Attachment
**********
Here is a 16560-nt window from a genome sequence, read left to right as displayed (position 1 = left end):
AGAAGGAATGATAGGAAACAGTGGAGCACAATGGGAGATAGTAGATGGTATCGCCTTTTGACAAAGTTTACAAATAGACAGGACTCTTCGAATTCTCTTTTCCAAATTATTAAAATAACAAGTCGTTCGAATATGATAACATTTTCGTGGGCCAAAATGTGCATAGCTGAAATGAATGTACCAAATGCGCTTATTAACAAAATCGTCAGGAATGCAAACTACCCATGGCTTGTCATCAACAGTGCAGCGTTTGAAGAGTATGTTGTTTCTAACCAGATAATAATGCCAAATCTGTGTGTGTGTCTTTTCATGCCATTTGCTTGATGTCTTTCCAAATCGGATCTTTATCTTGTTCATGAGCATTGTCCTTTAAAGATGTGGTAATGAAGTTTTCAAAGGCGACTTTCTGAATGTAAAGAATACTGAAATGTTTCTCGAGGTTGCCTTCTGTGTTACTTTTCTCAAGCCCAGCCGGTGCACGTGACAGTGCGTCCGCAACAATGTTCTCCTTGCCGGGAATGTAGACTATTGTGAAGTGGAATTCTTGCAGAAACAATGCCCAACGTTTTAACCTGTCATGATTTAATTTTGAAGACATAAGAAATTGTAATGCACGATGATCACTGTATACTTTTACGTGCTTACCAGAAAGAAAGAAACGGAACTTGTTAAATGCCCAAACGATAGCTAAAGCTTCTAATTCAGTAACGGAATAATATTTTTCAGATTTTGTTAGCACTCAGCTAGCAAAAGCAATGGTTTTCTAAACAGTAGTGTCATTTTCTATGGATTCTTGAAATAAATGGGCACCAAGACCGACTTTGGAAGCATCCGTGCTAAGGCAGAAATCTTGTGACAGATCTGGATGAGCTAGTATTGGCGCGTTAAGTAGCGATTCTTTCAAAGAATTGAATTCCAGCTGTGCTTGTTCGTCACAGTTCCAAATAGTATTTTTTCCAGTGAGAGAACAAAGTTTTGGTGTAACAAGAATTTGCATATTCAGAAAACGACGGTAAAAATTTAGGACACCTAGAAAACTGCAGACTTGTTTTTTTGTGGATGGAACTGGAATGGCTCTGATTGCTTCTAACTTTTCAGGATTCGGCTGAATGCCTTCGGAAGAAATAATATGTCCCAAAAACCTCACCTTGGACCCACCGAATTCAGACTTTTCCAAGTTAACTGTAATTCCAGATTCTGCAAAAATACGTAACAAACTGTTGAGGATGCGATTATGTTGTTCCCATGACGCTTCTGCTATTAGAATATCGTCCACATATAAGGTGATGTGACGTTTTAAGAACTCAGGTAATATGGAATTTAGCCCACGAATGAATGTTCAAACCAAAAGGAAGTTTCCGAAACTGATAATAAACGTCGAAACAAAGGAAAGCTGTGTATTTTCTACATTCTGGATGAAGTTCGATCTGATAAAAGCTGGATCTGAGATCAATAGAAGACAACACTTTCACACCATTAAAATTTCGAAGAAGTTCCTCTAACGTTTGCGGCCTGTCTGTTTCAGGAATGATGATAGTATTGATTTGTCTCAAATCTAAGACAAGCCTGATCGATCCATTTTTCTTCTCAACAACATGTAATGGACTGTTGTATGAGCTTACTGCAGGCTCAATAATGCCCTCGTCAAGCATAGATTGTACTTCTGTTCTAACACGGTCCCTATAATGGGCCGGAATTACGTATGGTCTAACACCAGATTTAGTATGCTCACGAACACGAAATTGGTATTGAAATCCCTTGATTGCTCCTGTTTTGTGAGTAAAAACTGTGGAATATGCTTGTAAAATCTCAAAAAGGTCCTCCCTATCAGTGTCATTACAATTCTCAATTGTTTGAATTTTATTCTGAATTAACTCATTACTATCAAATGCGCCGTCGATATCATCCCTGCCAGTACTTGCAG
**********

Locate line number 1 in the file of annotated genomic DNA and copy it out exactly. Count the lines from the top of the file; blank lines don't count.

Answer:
Here is a 16560-nt window from a genome sequence, read left to right as displayed (position 1 = left end):